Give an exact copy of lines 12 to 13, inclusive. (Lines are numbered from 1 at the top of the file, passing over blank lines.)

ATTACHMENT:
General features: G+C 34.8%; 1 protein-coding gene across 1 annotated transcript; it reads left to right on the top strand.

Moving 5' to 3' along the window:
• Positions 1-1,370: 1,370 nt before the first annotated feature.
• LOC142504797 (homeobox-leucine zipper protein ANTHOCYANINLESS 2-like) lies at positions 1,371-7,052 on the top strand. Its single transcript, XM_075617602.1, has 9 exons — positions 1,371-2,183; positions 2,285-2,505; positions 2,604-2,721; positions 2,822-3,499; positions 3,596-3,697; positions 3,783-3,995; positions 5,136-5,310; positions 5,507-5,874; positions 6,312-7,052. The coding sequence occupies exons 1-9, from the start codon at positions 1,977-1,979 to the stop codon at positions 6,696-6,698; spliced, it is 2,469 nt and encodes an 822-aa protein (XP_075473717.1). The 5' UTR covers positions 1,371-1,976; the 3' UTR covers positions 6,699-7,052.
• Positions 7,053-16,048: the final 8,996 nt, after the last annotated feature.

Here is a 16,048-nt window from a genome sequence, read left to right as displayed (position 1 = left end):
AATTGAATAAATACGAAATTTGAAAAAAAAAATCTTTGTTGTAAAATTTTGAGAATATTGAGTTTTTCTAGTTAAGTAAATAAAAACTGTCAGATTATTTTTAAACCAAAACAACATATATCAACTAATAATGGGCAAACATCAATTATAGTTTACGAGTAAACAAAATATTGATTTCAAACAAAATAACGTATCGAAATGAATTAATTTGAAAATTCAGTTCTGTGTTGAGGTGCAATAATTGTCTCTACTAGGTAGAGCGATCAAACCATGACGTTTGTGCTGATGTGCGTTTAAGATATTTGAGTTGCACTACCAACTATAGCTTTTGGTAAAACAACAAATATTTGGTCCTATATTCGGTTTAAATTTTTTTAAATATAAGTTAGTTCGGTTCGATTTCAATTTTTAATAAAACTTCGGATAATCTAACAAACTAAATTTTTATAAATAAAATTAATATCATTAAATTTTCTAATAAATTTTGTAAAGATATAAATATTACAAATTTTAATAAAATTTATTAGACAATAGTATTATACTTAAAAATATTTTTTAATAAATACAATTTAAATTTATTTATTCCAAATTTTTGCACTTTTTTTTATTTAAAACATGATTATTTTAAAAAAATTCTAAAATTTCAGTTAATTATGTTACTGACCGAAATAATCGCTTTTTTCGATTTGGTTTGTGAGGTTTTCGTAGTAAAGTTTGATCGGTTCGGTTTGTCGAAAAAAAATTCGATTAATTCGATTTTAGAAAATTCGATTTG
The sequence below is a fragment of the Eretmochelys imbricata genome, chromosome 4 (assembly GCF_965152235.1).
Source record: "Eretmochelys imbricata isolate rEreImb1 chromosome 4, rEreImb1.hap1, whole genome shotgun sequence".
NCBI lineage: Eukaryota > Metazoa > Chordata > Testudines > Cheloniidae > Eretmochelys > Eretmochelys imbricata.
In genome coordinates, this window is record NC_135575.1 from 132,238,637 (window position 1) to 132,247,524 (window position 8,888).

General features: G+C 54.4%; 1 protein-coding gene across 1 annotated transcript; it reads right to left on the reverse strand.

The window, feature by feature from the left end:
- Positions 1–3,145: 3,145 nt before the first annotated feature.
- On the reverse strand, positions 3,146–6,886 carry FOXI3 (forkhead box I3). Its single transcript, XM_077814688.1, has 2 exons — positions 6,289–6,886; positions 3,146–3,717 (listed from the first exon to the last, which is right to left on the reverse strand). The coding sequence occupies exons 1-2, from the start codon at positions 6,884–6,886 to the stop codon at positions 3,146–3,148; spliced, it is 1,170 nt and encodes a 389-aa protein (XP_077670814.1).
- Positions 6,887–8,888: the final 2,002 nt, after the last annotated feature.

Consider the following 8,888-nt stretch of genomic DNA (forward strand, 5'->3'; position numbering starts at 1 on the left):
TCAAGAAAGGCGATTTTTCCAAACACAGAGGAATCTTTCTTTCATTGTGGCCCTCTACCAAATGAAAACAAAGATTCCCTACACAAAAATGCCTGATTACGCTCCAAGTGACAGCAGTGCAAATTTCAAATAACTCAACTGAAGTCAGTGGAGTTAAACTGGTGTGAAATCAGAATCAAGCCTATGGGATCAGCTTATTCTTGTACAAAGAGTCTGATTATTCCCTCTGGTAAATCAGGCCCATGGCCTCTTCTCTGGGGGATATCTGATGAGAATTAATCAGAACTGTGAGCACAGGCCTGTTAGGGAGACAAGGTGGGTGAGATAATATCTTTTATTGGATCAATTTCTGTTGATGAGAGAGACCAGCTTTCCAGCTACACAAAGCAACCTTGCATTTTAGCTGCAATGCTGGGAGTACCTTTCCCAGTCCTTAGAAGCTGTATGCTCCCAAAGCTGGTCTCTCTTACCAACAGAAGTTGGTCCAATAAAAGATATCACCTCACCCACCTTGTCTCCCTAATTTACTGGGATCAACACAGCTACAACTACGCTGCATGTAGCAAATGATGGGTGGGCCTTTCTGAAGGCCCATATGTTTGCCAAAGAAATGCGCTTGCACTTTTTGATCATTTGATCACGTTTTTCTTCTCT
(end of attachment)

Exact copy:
General features: G+C 54.4%; 1 protein-coding gene across 1 annotated transcript; it reads right to left on the reverse strand.

The window, feature by feature from the left end: